Ultimately, friends, you know the answer to this question. We are four days into our new move – crossing the country once more to a new beginning.  The idea that I won’t ever have this magic again – these women again – is terrifying. But I keep returning to L, the catalyst to my happiness. She and eventually her wifey C opened the doors to my joy by making me feel brave enough to speak out loud in a group of very diverse women united by our dedication to our children.

We might return to Providence someday, I hope we keep these people collected in our long term repository of love and friendship – but if we don’t, I am determined to take the lessons I learned in that serene and verdant copse and share them.

I intend to show boldness and honesty in spirit and conduct., to remember grace and acceptance of diversity of all types. Commit to the benefit of the group and the welfare of all. And above all, find the willingness to say, “hello” on the first day. With these values, new communities can be built and love can be discovered. So thanks, Providence.

Thursday, November 20, 2014

Sick Again? Scumbag Body.

Sick again? Jeez, you. Will you stay healthy already?!
I’m sorry, self, I just can’t.
okay then. Here we go. What’s the problem?
Cough, stuffy head, wicked headache, and I just feel awful.

You probably picked up a cold from your tiny, adorable human life-ruiners! I know what to do. First, pop a lozenge and keep up with them. If they’re menthol, they’ll help you breathe a little as well. Take 600 mg (3 pills) of standard ibuprofen to ease the swelling and pain plus a dose of ephedrine to kill that stuffiness. Couple this with copious water consumption, lay off the coffee, and get a little more sleep in the presence of a cool mist humidifier to keep everything upstairs nice and moist. Sanitize or wash your hands if you just HAVE to be in public and remember you are hemorrhaging virus in about a 3 ft. radius every time you sneeze or cough. This should pass in 7-10 days, but it might linger.

What now?!??
I’m sorry, I seem to have developed a swollen and red throat.
Greeeaaatt…do you have a fever?
No. Not yet.

You probably are on your way to a sweet bout of strep. Proceed with caution. I’d grab that ice/heat pack and alternate hot and cold on your neck to ease any swelling or pain and consume your body weight in hot, salty (salt is antimicrobial in some cases) soup. This will ease the swelling and get you nutrients that are easy on the body…it’s going to need its energy for fighting this off. Your tonsils (those weird masses on the sides of the back of your throat just past your teeth) are going to get big. 

Maybe huge. This is okay – they are filling up with cells designed to eat the bacteria they’ve caught in these gross indentations called crypts. If they turn white, this is a pretty good indication you should bail on home remedy and head to the doc. I’d tolerate fever as much as you can and only take ibuprofen or acetaminophen when you must. Hide under the blankets and kill your brain cells browsing the web or better yet, sleep. Don’t make out with anyone for a couple of days and set your current toothbrush on fire after purchasing a replacement.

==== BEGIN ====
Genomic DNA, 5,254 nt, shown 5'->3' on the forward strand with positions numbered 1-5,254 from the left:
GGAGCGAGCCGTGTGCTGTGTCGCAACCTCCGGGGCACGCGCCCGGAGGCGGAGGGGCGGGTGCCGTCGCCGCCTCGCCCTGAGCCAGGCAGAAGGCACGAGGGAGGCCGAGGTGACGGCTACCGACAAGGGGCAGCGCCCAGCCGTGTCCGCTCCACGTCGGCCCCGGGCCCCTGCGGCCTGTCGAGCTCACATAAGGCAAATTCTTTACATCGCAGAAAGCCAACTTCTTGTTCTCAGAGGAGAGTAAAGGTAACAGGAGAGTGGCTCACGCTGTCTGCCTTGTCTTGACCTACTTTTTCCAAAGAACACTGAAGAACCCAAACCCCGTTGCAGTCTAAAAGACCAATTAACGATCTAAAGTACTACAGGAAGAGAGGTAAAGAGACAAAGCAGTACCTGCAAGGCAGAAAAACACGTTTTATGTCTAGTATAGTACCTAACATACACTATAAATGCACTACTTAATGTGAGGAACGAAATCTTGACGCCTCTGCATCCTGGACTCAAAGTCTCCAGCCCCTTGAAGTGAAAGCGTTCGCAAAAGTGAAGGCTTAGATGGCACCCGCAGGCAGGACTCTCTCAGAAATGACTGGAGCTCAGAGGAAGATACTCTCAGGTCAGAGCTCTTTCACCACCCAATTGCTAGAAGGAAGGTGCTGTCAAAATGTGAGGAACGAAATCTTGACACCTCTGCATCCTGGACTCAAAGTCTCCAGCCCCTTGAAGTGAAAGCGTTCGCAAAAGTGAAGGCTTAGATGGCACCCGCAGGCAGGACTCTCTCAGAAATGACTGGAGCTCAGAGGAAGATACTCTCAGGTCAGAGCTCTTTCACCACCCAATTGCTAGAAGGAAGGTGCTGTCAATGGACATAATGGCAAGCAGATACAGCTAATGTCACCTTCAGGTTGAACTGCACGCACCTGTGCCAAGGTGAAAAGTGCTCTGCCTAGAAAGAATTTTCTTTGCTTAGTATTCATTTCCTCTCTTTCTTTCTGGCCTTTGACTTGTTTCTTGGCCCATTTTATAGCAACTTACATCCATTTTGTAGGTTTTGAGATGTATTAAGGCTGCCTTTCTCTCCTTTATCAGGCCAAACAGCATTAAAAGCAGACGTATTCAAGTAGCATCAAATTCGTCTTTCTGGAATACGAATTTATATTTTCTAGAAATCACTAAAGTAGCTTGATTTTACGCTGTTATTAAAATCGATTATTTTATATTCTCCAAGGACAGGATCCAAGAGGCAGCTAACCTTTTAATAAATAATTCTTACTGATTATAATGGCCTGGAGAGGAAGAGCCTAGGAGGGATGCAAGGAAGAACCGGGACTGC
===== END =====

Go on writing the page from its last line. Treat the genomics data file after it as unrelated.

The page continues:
Oh my god, seriously?
What? It’s just a migraine.
JUST a migraine?

You’re likely a pro at this, but maybe not. For me, this is ALL about caffeine, water, ibuprofen, coldness, and darkness. The trick to pain is getting ahead of it and STAYING ahead of it. The instant you feel a twinge, a hint, a suggestion of pain, pop your first dose of whatever your chosen migraine drug is. I like Excedrin for run of the mill headaches and a combination of ibuprofen at 600 mg twice per day and acetaminophen twice per day (at separate times) plus a few shots of espresso and a cold pack. My migraines tend to be instigated by my menstrual cycle or stress. In fact, stress headaches are my go to. I can tell these are the culprit when my neck is also in pain. At which point I’ll lay on the ice/heat pack alternating like a crazy person. I also really like a black tea with peppermint at this time. There is no truly fascinating science behind this treatment and you should see a neurologist at least once if you suffer from migraines to make sure it isn’t something more serious.

You can stop now, if you want, the rest of this is a bit more in depth about how I treat our ailments at home and why...I appreciate the read even if you bail now.
When I first considered writing this blog, I got a little nervous because I’m not an MD. I’m not THAT kind of doc. I’m the research type. But after careful consideration and with you, dear reader, understanding that I'm not giving you medical advice, I can't...but am in fact just telling you what happens in my house, I decided to proceed. I’m a mom, a teacher of medicine, and a woman in possession of a pair of tonsils that have betrayed me yearly since early childhood. I am also a believer in relief of symptoms without impairing the actions of the immune system.  Some of this might be useful to you. I don't know. If not, just click that X in the upper right corner.

Oh, you're still here?!?!? Cool.